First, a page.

Research is " creative and systematic work undertaken to increase the stock of knowledge". It involves the collection, organization and analysis of evidence to increase understanding of a topic, characterized by a particular attentiveness .... Today, recombinant proteins and other products that result from the use of DNA technology are found in essentially every western pharmacy, physician or veterinarian office, medical testing laboratory, and biological research laboratory. In addition, organisms that have been manipulated using recombinant DNA technology, as well as products derived from those organisms, have found their way into many farms, supermarkets
A supermarket is a self-service shop offering a wide variety of food, beverages and household products, organized into sections. This kind of store is larger and has a wider selection than earlier grocery stores, but is smaller and more li ..., home medicine cabinets, and even pet shops, such as those that sell GloFish
The GloFish is a patented and trademarked brand of genetically engineered fluorescent fish. They have been created from several different species of fish: zebrafish (''Danio rerio'') were the first GloFish available in pet stores, and recently t ... and other genetically modified animals.
The most common application of recombinant DNA is in basic research, in which the technology is important to most current work in the biological and biomedical sciences. Recombinant DNA is used to identify, map and sequence genes, and to determine their function. rDNA probes are employed in analyzing gene expression within individual cells, and throughout the tissues of whole organisms. Recombinant proteins are widely used as reagents in laboratory experiments and to generate antibody probes for examining protein synthesis within cells and organisms.
Many additional practical applications of recombinant DNA are found in industry, food production, human and veterinary medicine, agriculture, and bioengineering. Some specific examples are identified below.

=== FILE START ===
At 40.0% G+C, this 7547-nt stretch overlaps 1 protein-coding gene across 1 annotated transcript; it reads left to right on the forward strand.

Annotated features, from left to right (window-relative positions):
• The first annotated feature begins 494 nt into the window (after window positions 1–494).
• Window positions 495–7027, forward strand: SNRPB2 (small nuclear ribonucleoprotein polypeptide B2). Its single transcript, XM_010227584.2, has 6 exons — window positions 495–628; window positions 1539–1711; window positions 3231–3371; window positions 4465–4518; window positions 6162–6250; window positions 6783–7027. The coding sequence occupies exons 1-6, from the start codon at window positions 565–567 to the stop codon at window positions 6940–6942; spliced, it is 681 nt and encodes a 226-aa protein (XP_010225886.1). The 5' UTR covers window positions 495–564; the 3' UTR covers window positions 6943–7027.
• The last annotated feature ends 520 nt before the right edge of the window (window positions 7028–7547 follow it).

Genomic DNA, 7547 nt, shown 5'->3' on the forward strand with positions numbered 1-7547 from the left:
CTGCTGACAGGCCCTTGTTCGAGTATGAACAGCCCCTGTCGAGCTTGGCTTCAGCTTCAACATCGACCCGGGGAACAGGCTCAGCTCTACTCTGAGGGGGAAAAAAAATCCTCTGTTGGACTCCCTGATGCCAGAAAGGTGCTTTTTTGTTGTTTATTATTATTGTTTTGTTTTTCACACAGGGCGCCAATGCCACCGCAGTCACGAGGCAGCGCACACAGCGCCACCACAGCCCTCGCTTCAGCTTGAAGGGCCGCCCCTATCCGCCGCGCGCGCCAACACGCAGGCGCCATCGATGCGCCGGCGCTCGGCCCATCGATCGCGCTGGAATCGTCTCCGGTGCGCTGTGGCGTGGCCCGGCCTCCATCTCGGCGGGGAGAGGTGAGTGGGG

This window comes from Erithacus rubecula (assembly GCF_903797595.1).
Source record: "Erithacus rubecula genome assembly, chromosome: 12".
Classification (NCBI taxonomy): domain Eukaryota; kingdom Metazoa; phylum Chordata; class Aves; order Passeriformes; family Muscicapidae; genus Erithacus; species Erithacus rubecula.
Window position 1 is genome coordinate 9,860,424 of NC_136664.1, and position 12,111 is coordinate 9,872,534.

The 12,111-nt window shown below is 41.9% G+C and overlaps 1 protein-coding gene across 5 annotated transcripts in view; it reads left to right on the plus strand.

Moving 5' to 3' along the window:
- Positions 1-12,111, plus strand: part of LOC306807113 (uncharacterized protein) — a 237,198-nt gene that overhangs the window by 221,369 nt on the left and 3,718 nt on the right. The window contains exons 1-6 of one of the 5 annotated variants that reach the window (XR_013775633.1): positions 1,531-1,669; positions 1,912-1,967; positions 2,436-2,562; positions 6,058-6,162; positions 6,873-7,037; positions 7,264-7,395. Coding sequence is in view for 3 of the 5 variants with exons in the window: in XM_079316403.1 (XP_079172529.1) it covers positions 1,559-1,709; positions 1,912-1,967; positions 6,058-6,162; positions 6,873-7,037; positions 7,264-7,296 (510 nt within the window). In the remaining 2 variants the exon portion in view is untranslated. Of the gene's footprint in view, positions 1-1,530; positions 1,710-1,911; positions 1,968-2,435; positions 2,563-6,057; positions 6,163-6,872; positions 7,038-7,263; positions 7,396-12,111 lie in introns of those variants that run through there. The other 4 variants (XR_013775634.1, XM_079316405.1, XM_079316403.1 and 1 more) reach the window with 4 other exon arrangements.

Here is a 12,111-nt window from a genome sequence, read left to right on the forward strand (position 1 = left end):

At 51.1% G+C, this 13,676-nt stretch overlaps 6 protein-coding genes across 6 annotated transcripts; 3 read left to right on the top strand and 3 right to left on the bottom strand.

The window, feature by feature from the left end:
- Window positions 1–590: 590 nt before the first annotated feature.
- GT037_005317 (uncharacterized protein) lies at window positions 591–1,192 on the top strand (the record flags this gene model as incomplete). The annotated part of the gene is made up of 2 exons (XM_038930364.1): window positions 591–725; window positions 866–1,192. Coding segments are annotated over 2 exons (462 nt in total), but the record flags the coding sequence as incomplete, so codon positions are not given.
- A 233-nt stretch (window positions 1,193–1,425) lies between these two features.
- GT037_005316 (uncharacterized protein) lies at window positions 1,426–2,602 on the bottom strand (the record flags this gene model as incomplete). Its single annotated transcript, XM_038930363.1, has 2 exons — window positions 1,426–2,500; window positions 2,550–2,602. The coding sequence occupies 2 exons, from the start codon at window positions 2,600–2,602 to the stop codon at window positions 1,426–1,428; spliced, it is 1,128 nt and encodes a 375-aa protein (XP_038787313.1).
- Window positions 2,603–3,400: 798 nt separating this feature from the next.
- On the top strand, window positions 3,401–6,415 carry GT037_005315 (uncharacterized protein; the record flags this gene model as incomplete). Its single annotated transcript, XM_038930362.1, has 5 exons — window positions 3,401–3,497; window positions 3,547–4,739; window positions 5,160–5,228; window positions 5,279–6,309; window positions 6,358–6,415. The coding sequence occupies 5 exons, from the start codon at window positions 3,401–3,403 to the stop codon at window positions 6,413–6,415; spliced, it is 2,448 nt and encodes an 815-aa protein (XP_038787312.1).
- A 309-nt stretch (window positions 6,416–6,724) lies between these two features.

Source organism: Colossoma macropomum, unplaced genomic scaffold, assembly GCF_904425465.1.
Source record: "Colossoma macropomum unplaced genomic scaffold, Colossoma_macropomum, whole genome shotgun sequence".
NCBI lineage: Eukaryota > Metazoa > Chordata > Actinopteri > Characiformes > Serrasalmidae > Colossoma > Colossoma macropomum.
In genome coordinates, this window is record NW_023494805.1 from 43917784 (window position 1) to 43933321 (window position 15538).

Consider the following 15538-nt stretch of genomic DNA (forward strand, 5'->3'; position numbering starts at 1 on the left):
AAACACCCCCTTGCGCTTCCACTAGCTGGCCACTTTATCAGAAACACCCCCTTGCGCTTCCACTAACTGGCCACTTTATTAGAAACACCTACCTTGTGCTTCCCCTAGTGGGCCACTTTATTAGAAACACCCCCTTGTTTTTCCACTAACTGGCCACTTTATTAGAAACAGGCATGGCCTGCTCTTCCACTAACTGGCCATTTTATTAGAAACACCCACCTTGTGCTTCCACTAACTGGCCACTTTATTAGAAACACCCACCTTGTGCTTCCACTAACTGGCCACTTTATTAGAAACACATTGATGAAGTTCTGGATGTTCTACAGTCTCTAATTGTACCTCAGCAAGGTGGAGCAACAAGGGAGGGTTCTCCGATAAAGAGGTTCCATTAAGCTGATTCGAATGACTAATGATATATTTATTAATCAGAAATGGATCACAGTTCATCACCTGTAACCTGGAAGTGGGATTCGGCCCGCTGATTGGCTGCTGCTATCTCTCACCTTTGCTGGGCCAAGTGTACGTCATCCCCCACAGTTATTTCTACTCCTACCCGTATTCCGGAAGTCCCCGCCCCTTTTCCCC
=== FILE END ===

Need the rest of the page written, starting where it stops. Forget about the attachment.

Chymosin or rennin is a protease found in rennet. It is an aspartic endopeptidase belonging to MEROPS A1 family. It is produced by newborn ruminant animals in the lining of the abomasum to curdle the milk they ingest, allowing a longer residen ... Found in rennet, chymosin is an enzyme required to manufacture cheese. It was the first genetically engineered food additive used commercially. Traditionally, processors obtained chymosin from rennet, a preparation derived from the fourth stomach of milk-fed calves. Scientists engineered a non-pathogenic strain (K-12) of ''E. coli'' bacteria for large-scale laboratory production of the enzyme. This microbiologically produced recombinant enzyme, identical structurally to the calf derived enzyme, costs less and is produced in abundant quantities. Today about 60% of U.S. hard cheese is made with genetically engineered chymosin. In 1990, FDA granted chymosin " generally recognized as safe" (GRAS) status based on data showing that the enzyme was safe.
;Recombinant human insulin
Insulin (, from Latin ''insula'', 'island') is a peptide hormone produced by beta cells of the pancreatic islets encoded in humans by the ''INS'' gene. It is considered to be the main Anabolism, anabolic hormone of the body. It regulates the m ... : Almost completely replaced insulin obtained from animal sources (e.g. pigs and cattle) for the treatment of insulin-dependent diabetes